On May 19, 1964, the city of Lawrence enacted an ordinance pursuant to K.S.A. 66-104 and 12-2001 by which it granted to Public Service a franchise for the distribution of natural gas within the city of Lawrence, and the territory immediately adjoining said city, and not within the boundaries of any other incorporated city, subject, however, to all conditions, specifications and limitations therein contained.

The franchise required Public Service to furnish gas to such person or persons who may make application for the same within the territory covered by its mains in the city of Lawrence, and in the territory immediately adjoining the city, and to pay the city five percent per annum of the gross receipts for gas sold during the term of the franchise.

K.S.A. 12-2001 relates to the granting of a franchise by ordinance to any person, firm or corporation, to supply, among other things, natural gas, and prescribes conditions upon which the franchise may be granted. The Fifth subsection reads, in part:

"... Such fixed charge may consist of a percentage of the gross receipts derived from the service permitted by the grant, right, privilege or franchise from consumers or recipients of such service located within the corporate boundaries of such city, and, in case of public utilities or common carriers *748 situated and operated wholly or principally within such city, or principally operated for the benefit of such city or its people, from consumers or recipients located in territory immediately adjoining such city and not within the boundaries of any other incorporated city ..." (Emphasis supplied.)

It is clear from the foregoing that, under the franchise of the city and the applicable statutes, Public Service was legally entitled to serve the territory immediately adjoining the city of Lawrence. The evidence showed that Public Service had been serving the territory immediately adjoining the city and meeting the requirements of the growth of the city for as long as it had been franchised. The evidence further showed the city of Lawrence was making a steady growth and that the city governing body had approved the gas line extension policy of Public Service.

While 12-2001 may be regarded in part as a revenue statute, nonetheless the Fifth subsection contains identical language as that in 66-104 with respect to one-city public utilities, and requires the utility to pay to the city, revenue derived from service to consumers or recipients "located in territory immediately adjoining such city and not within the boundaries of any other incorporated city." The corollary of the foregoing would seem to be that if the city may receive revenue from patrons of the utility located in territory immediately adjoining the city, there exists legislative intent, at least by implication, that the utility be permitted to extend its lines into such territory. Let it be understood that it is not necessary in this opinion nor do we intend or attempt to define what is "territory immediately adjoining such city."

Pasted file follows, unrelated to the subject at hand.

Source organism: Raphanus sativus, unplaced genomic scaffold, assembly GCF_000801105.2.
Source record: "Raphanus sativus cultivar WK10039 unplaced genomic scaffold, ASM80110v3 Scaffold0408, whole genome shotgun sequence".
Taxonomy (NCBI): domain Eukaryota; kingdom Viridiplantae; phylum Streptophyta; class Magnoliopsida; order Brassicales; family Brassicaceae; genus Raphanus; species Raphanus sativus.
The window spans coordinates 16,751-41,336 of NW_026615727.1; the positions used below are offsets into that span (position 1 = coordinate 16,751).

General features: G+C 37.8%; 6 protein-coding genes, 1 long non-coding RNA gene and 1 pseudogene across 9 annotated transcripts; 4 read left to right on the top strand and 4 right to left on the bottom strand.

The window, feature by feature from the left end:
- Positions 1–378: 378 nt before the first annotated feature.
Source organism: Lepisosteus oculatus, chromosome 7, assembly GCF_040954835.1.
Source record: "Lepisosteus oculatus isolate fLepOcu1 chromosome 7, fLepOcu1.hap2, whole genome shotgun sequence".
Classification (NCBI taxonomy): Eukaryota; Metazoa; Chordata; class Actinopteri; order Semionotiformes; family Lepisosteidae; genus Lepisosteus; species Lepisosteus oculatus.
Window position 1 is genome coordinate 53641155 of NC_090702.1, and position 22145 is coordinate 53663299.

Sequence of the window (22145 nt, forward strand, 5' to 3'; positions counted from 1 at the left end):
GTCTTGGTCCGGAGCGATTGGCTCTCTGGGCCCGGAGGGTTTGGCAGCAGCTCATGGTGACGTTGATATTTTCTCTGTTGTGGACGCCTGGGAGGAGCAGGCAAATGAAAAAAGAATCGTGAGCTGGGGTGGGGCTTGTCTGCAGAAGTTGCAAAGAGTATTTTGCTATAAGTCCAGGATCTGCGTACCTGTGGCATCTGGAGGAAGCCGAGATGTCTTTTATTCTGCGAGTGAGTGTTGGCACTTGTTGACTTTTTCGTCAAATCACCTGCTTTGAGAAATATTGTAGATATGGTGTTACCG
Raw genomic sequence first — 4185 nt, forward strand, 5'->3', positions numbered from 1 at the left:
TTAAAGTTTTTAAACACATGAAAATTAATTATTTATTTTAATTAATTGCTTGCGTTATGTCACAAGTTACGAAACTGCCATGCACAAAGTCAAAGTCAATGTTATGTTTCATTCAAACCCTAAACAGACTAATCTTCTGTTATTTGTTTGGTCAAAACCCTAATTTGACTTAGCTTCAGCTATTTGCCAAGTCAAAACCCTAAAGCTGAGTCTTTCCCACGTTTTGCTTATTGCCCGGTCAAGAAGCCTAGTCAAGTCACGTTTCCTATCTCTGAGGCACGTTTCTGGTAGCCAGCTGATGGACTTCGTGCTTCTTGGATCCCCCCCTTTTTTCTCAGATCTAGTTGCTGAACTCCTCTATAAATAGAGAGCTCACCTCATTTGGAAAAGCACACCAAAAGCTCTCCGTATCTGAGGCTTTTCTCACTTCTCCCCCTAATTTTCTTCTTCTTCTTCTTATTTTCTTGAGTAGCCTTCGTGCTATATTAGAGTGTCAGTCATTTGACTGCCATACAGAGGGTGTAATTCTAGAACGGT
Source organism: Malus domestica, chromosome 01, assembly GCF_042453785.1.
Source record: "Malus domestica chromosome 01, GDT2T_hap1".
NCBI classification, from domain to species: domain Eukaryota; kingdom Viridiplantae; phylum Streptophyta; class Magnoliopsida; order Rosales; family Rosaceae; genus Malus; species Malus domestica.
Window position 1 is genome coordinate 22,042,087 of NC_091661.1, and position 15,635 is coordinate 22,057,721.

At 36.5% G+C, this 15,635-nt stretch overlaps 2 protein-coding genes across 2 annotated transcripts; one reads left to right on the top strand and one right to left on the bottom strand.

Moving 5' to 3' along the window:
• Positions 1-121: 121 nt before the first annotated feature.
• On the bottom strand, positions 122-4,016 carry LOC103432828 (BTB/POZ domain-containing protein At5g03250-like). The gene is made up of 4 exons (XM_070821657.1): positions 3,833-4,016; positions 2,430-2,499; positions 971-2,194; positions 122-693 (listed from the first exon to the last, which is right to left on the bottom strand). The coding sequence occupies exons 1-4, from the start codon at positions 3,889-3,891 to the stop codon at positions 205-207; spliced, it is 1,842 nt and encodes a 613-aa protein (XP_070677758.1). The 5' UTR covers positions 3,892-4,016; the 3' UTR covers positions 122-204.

As indicated, the Legislature has placed the power and authority to control and regulate all privately owned public utilities in two different regulatory bodies: one, the Commission, and the other, the city, in which a public utility serves wholly or principally therein and territory immediately adjoining such city, with a limited review vested in the Commission. With respect to the former, the Legislature empowered the Commission to supervise and control all public utilities and to issue certificates of convenience to transact their business in the state. In the same Act, however, the Legislature placed the control and regulation of all public utilities situated and operated wholly or principally within any city, exclusively in such city, subject to limited review by the Commission.

In Street Lighting Co. v. Utilities Commission, supra, a similar question was presented, and it was said:

*749 "The cities of this state have always had the power to regulate and control their local public service corporations ... Cities still have that power except where they have been stripped of it by the public utilities act. (Laws 1911, ch. 238, § 40, Gen. Stat. 1915, § 8368; Humphrey v. City of Pratt, 93 Kan. 413, 418, 144 Pac. 197.) And where the utility service is furnished wholly or principally within one city, the power of control is expressly reserved to the city. (§§ 3 and 33, public utilities act.) If the local utility company and the city come to loggerheads, then the public utilities commission may take jurisdiction by a proceeding somewhat in the nature of an appeal or right of review. (Laws. 1911, ch. 238, § 33, Gen. Stat. 1915, § 8361.)" (l.c. 778.)